On January 25, 1994, the partners announced that the service would be named Telenoticias.[1] The network launched on December 1, 1994, becoming the second 24-hour news channel to serve Latin America that was headquartered in the region (Canal de Noticias NBC, a venture launched by eventual Telemundo parent NBC on March 15, 1993,[3] was the first, as it operated from the Charlotte, North Carolina facilities of the NBC News Channel affiliate video service). Telenoticias – which broadcast its programming in Spanish and Portuguese – was operated out of Telemundo's headquarters in the Miami suburb of Hialeah, Florida. In addition to distribution on cable and satellite television, some Telenoticias programming was also carried by television stations in certain U.S. markets, including KUBD (now Ion Television owned-and-operated station KPXC-TV) in Denver; WSNS-TV in Chicago (which otherwise operated as a Telemundo owned-and-operated station); and KQBN-LP (now Azteca affiliate KUDF-LP) in Tucson, Arizona.[6] Anchors employed by the channel during this time included Marian de la Fuente, Jose Gray, Carlos Maria Ruiz, Rodrigo Vera, Pablo Gato and Susana Roza Vigil.

CBS ownership (1996–1998)[edit]

CBS TeleNoticias logo used from 1997 to 2000.

From the beginning, all five of the network's owners did not maintain a smooth relationship, disagreeing on Telenoticias' management and content; ultimately, the partners opted to sell of the network. In late June 1996, the companies sold Telenoticias to CBS, marking the company's first cable television venture since it ran the short-lived arts-oriented network CBS Cable (which it eventually named its new cable division) in the early 1980s. By this point, Telenoticias was available to 20 million households in 22 countries.[7]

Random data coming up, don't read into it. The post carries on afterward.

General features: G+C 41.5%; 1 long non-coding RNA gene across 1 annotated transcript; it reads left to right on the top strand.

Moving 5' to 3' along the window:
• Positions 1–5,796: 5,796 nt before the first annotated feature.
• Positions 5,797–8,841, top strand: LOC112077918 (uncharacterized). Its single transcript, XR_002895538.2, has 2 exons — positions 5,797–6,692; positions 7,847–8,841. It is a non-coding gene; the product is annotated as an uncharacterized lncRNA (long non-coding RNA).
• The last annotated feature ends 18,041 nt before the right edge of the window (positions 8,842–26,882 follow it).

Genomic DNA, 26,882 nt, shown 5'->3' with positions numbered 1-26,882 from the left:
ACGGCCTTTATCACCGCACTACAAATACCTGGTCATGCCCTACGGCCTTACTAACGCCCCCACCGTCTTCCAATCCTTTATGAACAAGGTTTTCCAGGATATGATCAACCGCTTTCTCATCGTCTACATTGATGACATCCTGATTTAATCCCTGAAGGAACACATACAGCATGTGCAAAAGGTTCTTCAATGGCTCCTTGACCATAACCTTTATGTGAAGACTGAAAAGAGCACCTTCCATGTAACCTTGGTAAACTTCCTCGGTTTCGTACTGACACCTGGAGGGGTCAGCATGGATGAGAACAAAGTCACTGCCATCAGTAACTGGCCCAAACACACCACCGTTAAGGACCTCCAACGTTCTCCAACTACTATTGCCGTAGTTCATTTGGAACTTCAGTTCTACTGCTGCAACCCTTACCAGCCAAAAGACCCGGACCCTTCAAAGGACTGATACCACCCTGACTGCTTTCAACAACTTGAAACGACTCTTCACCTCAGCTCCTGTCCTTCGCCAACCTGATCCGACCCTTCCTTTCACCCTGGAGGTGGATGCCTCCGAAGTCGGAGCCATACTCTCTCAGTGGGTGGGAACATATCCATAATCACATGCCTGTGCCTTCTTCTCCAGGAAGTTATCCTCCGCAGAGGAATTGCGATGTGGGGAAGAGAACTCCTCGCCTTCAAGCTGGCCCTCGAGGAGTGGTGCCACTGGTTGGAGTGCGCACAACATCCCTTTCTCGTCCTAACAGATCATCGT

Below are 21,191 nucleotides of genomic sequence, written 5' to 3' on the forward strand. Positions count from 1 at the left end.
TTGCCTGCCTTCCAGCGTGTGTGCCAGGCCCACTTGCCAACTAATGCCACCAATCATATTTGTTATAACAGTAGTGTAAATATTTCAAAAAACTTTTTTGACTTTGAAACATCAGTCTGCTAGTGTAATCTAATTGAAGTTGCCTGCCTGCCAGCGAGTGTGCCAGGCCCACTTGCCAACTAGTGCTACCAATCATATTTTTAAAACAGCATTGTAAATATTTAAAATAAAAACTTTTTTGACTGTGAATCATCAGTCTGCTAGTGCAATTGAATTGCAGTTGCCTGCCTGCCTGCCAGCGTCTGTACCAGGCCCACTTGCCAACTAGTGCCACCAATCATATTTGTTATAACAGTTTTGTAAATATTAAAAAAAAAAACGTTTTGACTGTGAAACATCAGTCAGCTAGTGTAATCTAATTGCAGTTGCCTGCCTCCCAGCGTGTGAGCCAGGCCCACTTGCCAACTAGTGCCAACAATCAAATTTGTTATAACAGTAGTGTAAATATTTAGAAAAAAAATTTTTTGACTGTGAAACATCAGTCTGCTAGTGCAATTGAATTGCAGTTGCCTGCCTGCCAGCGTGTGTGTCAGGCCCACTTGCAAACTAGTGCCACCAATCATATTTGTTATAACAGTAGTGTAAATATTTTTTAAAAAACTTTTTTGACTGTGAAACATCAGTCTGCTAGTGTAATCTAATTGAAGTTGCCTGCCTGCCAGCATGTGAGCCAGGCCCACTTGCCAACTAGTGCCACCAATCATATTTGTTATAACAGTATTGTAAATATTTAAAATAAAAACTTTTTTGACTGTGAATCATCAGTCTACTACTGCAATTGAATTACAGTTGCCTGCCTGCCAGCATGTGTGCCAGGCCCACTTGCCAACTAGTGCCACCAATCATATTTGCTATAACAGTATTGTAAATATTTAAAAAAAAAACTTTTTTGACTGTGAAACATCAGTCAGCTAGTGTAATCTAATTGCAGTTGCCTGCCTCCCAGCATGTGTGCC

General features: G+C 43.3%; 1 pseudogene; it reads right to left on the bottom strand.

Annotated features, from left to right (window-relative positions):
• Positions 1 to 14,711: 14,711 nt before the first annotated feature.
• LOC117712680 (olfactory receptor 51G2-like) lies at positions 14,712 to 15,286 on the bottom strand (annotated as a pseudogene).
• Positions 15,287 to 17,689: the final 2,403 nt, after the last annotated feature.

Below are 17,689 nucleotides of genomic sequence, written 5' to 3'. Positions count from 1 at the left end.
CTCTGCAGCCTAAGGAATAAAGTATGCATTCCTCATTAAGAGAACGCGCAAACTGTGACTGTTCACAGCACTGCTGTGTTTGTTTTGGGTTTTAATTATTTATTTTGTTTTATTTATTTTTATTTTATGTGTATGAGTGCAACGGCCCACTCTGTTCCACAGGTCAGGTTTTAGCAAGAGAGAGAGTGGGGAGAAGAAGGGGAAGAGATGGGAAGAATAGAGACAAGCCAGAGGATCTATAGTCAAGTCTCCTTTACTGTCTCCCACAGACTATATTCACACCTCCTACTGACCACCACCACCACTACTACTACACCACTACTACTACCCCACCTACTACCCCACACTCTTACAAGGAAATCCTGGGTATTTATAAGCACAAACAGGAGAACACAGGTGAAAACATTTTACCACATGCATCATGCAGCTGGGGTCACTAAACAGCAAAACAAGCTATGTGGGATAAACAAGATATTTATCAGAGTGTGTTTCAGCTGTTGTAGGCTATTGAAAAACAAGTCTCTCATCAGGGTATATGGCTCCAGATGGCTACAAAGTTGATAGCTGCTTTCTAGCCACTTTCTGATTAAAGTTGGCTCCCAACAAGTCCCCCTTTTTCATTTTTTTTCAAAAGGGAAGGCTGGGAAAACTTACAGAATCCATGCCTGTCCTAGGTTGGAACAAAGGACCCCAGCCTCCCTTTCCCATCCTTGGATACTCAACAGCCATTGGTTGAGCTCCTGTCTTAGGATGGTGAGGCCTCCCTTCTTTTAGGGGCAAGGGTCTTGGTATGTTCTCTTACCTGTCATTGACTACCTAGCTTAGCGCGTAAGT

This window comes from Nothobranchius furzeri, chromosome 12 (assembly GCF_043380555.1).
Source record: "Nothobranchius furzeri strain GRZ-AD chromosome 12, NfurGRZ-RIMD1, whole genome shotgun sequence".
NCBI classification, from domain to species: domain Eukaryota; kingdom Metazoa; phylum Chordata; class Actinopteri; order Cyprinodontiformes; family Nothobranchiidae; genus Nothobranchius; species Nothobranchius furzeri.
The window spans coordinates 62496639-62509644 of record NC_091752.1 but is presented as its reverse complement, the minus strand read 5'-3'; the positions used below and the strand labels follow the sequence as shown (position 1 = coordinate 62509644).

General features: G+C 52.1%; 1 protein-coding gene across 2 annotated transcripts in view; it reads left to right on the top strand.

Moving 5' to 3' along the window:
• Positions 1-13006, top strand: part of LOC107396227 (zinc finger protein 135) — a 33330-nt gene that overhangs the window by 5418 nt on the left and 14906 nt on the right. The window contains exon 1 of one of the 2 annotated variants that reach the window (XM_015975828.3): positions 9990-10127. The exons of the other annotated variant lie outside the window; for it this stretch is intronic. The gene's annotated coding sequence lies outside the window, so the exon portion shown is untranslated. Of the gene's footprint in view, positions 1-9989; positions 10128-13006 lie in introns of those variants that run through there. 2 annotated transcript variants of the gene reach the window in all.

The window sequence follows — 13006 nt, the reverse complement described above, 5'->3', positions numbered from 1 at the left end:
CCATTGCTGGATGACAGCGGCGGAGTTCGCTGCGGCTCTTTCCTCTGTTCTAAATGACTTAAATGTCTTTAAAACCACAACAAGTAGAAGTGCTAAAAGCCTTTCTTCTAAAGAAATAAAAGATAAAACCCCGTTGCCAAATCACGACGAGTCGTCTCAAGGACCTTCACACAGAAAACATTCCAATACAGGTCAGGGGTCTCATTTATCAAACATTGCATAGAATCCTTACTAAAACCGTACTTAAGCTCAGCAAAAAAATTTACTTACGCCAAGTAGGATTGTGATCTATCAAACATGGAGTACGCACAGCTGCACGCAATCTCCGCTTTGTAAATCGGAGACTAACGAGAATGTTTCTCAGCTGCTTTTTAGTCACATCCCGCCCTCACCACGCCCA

Following the closure of the CBS purchase, the network was rebranded CBS Telenoticias on January 1, 1997. As part of the sale agreement, Telemundo entered into an agreement to outsource production responsibilities for the Telemundo network's national news program, Noticiero Telemundo, whose main anchor Raul Peimbert subsequently joined Telenoticias; the deal allowed CBS Telenoticias to produce the two weeknight-only newscasts, which aired at 6:30 and 10:30 p.m. Eastern Time (the latter having been moved into prime time as part of a programming realignment that removed an hour of telenovelas from the network's evening schedule to accommodate the move of local newscasts on Telemundo stations into the 10:00 p.m. hour), replacing an existing production agreement with CNN. The network also began utilizing resources from CBS Newspath to provide story content to supplement the newscasts, and based a small unit of reporters at the affiliate news service's headquarters in Washington, D.C. The network expanded its distribution into the United States in the fall of 1997,[8] with the launch of a service that emphasized news content focusing on the United States, the Caribbean and Mexico that launched on the same date as CNN en Español; the U.S. service featured two issues-focused talk shows, along with rolling newscasts.